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This collection of chapters provides the most comprehensive study of the theory and practice on the contribution of international organisations and non-State actors to the formation of customary international law. It offers new practical and theoretical perspectives on one of the most complex questions about the making of international law, namely the possibility that actors other than states contribute to the making of customary international law. Notwithstanding the completion by the International Law Commission of its work on the identification of customary international law, the making of customary international law remains riddled with acute practical and theoretical controversies which have been left unresolved and which continue to be intensively debated in both practice and scholarship. Making extensively reference to the case-law of international law courts and tribunals as well as the practice of treaty-monitoring bodies while also engaging with the most recent scholarly work on customary international law, this new volume provides innovative tools and guidance to legal scholars, researchers in law, law students, lecturers in law, practitioners, legal advisers, judges, arbitrators, and counsels as well as tools to address contemporary questions of international law-making.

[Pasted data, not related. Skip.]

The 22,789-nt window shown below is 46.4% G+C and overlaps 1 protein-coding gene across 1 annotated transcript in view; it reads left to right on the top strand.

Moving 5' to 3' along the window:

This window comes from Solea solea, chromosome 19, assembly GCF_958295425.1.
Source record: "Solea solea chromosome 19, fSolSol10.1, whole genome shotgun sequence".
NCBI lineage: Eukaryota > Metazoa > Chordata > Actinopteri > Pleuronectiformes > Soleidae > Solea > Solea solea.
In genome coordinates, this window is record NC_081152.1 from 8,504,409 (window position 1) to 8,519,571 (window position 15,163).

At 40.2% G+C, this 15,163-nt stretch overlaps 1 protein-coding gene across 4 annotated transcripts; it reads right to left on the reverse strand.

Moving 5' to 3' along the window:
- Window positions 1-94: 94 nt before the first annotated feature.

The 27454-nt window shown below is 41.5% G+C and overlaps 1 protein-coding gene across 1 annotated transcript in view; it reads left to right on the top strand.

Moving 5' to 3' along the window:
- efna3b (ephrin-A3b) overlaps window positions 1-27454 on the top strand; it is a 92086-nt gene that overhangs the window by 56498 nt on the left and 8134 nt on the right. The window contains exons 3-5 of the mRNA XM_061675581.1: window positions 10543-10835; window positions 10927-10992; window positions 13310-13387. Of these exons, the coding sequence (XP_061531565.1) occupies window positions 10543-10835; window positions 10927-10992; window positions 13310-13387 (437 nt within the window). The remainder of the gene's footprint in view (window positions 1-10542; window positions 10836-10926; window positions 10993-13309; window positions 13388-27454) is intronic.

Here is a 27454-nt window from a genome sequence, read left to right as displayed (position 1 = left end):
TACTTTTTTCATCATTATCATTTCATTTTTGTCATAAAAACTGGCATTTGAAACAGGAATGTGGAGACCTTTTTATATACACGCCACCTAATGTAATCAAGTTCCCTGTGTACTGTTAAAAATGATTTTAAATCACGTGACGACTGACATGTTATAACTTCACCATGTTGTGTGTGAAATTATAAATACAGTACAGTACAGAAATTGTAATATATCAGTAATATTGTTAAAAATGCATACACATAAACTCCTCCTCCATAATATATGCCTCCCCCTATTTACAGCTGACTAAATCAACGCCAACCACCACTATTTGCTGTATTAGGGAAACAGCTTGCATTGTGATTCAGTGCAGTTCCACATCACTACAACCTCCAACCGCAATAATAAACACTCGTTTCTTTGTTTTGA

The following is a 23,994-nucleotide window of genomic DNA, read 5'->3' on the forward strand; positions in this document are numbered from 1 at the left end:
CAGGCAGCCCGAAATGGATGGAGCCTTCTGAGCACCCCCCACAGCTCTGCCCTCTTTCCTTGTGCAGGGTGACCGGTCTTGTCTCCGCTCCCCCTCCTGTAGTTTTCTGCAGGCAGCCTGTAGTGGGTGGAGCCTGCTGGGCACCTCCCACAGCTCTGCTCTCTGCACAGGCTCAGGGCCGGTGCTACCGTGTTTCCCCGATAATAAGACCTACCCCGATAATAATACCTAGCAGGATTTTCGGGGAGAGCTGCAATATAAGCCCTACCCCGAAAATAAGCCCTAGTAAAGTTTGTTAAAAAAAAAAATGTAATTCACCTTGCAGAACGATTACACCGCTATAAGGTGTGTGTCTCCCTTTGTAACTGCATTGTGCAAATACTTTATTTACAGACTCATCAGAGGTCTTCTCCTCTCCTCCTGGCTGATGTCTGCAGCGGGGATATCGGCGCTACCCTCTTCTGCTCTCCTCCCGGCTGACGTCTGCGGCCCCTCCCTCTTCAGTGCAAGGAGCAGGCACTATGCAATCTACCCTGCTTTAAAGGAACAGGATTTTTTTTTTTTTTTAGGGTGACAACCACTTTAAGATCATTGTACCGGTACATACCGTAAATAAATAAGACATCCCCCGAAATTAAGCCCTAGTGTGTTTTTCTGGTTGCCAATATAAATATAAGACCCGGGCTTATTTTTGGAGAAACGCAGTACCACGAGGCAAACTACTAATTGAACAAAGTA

Veronika Bílková

In 2018, the United Nations International Law Commission adopted, on second reading, a set of Conclusions on Identification of Customary International Law . 1 The document, now submitted to the United Nations General Assembly, contains sixteen conclusions relating to various aspects of the formation and identification of customary international law. The basic approach that the document embraces is a traditional one. A rule of customary international law emerges when there is ‘a general practice that is accepted as law ( opinio juris )’ . 2 The practice is

in International organisations, non-State actors, and the formation of customary international law
Mirror or looking-glass?
Luíza Leão Soares Pereira

This chapter addresses one specific aspect of the International Law Commission’s work on the identification of customary international law: how it sees its own output in relation to custom. While in the latest Conclusions and Commentary on the Identification of Customary International Law (hereafter ‘the Conclusions’) it dedicates specific sections to ‘teachings of publicists’ and judgments, the Commission chose not to dedicate a discrete sub-heading to its own work, instead mentioning it in passing in the commentary preceding the ‘Significance of certain